Objectives The aim of the present study is to determine the long-term effects of a ten-week exercise training program in adult patients with a systemic right ventricle. Methods All patients who participated in a 2009 randomized controlled trial were approached. At approximately three years of follow-up from initial baseline, patients underwent cardiopulmonary exercise testing, filled out two quality of life questionnaires, and NT proBNP levels were measured. All examinations were performed according to the protocols of the 2009 trial. In addition, patients were asked about their current sports habits. Results Of the 54 patients who were randomized in the 2009-trial 40 participated in the current re-evaluation (male 50%, ccTGA 35%, age 36 ± 10 years, intervention group n = 22, control group n = 18). After three years, no persistent effect of exercise training on V'O2peak training remained (- 2% of predicted, 95% CI - 3% to 5%; p =.56). However, patients who already participated in regular sports or exercise at baseline (n = 23/40 (58%)) showed higher V'O2peak of 13% of predicted (95% CI 4% to 23%; p >.01) and a decrease of 62% in plasma NT-proBNP (95% CI - 115% to - 10%; p >.03) during follow-up, when compared to patients who did not. Moreover, sports were associated with a lower incidence of clinical events (p =.032). Conclusion Short-term beneficial effects of exercise training did not persist over a three-year follow-up period. However, sports participation at baseline was associated with better exercise capacity, lower neurohormone levels, and increased event-free survival.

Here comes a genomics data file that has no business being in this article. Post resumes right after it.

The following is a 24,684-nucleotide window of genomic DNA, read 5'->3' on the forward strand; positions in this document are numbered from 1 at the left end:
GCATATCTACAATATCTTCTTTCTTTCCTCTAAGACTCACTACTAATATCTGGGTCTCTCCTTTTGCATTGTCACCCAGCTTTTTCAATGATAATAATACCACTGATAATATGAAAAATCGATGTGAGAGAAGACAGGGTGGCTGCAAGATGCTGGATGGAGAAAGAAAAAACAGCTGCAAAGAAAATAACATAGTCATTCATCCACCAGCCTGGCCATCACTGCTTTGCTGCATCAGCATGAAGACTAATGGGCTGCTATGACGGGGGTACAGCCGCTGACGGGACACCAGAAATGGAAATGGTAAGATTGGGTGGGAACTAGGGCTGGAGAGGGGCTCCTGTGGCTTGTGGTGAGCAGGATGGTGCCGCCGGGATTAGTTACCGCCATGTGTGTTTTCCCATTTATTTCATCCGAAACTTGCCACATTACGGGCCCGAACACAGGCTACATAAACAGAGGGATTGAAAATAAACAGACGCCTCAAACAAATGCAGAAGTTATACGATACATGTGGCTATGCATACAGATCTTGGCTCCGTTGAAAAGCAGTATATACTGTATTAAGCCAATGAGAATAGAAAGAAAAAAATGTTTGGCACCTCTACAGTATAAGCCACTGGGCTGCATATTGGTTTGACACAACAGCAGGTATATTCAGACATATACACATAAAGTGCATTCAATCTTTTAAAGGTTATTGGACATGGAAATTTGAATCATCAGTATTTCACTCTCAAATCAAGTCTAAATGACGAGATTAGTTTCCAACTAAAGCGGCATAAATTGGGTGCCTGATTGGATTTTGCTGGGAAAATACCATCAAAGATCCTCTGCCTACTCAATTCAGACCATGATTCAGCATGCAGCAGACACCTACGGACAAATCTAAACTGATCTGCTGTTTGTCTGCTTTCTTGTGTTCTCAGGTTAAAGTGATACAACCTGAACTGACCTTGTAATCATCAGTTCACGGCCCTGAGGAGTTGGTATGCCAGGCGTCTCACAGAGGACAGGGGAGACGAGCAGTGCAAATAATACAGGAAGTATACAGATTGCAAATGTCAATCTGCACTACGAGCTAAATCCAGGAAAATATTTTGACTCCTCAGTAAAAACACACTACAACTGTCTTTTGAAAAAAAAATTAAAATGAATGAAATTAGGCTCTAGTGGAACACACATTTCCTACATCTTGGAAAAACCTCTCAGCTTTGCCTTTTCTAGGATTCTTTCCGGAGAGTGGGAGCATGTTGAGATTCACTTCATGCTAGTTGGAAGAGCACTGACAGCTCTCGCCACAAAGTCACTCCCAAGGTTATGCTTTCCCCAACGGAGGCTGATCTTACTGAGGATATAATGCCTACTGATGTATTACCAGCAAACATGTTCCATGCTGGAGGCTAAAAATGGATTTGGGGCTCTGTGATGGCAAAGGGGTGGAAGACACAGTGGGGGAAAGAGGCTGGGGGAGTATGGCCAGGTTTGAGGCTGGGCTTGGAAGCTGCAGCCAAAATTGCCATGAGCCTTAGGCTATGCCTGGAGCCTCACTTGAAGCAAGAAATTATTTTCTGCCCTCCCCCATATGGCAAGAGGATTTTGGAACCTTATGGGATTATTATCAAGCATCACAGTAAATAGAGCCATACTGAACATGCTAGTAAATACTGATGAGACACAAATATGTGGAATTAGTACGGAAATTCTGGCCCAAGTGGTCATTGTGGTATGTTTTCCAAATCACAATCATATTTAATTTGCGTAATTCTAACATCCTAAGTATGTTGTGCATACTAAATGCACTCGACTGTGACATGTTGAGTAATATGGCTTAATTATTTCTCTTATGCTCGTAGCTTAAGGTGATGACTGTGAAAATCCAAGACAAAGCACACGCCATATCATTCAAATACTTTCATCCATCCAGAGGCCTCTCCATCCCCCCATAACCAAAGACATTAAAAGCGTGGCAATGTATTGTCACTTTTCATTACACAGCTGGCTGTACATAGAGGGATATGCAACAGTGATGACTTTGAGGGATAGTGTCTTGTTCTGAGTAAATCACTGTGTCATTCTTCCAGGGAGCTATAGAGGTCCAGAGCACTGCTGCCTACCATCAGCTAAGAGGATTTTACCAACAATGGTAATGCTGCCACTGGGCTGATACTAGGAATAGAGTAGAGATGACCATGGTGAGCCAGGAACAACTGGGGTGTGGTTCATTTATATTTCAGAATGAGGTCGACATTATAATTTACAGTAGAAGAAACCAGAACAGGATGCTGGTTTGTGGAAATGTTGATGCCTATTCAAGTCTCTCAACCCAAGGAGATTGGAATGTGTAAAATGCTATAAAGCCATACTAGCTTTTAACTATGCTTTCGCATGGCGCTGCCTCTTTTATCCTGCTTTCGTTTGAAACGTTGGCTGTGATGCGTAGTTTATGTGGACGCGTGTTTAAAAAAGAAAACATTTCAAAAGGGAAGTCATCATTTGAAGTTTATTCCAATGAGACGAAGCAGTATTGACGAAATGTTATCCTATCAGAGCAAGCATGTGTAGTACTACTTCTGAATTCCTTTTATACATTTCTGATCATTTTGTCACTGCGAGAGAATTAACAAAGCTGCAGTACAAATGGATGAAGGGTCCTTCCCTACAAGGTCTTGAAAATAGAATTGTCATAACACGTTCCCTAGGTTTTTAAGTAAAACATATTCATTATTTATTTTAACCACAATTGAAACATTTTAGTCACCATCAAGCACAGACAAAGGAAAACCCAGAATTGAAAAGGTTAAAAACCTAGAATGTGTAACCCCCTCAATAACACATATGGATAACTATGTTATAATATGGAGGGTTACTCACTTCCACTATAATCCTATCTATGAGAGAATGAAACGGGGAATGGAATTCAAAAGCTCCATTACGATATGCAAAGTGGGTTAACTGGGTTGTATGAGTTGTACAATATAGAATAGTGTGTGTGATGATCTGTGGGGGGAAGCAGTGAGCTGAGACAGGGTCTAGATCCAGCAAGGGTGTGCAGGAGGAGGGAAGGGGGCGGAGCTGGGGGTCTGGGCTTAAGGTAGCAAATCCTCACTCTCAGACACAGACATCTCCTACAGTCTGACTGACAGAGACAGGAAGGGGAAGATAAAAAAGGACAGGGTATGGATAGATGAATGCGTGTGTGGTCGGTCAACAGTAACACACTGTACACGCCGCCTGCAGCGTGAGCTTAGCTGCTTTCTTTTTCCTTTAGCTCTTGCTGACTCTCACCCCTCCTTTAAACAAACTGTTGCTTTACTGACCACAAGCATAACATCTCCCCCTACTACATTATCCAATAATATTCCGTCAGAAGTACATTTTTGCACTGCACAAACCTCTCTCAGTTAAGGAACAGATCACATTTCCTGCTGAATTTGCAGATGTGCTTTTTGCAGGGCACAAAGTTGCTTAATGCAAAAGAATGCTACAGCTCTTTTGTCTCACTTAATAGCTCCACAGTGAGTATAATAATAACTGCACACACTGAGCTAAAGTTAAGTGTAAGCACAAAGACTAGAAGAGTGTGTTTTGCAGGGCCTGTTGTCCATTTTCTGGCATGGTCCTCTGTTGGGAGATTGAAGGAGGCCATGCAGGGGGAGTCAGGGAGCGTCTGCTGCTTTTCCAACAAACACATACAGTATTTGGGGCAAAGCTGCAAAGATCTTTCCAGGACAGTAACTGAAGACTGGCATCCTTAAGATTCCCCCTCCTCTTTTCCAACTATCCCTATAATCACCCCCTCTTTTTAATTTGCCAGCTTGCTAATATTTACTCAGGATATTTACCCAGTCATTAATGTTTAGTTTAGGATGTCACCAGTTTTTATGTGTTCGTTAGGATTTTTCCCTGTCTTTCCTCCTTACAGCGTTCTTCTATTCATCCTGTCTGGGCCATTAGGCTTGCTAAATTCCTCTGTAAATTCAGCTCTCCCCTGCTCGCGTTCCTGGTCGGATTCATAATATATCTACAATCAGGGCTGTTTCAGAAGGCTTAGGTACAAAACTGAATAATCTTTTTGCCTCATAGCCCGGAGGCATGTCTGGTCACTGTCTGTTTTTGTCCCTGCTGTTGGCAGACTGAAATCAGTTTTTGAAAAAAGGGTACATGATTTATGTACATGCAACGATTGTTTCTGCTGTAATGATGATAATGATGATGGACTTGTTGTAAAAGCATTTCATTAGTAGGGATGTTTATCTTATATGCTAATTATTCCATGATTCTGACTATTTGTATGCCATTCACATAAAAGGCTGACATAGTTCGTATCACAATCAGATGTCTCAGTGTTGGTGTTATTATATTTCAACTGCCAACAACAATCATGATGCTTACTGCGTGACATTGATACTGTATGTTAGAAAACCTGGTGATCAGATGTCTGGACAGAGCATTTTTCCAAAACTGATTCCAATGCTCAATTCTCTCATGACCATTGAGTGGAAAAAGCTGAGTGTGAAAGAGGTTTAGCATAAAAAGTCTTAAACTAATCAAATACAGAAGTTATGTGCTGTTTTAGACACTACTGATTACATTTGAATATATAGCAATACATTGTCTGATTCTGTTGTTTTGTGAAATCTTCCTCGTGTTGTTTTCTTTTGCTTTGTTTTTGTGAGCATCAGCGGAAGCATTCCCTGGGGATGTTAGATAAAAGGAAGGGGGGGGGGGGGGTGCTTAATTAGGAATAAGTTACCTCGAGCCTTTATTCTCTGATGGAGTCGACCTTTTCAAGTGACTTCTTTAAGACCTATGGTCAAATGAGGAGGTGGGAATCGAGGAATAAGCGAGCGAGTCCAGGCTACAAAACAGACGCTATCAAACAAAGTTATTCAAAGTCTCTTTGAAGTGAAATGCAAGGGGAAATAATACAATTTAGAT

- Congenital heart disease
- Exercise Sports
- Systemic right ventricle
- Transposition of the great arteries
ASJC Scopus subject areas
- Cardiology and Cardiovascular Medicine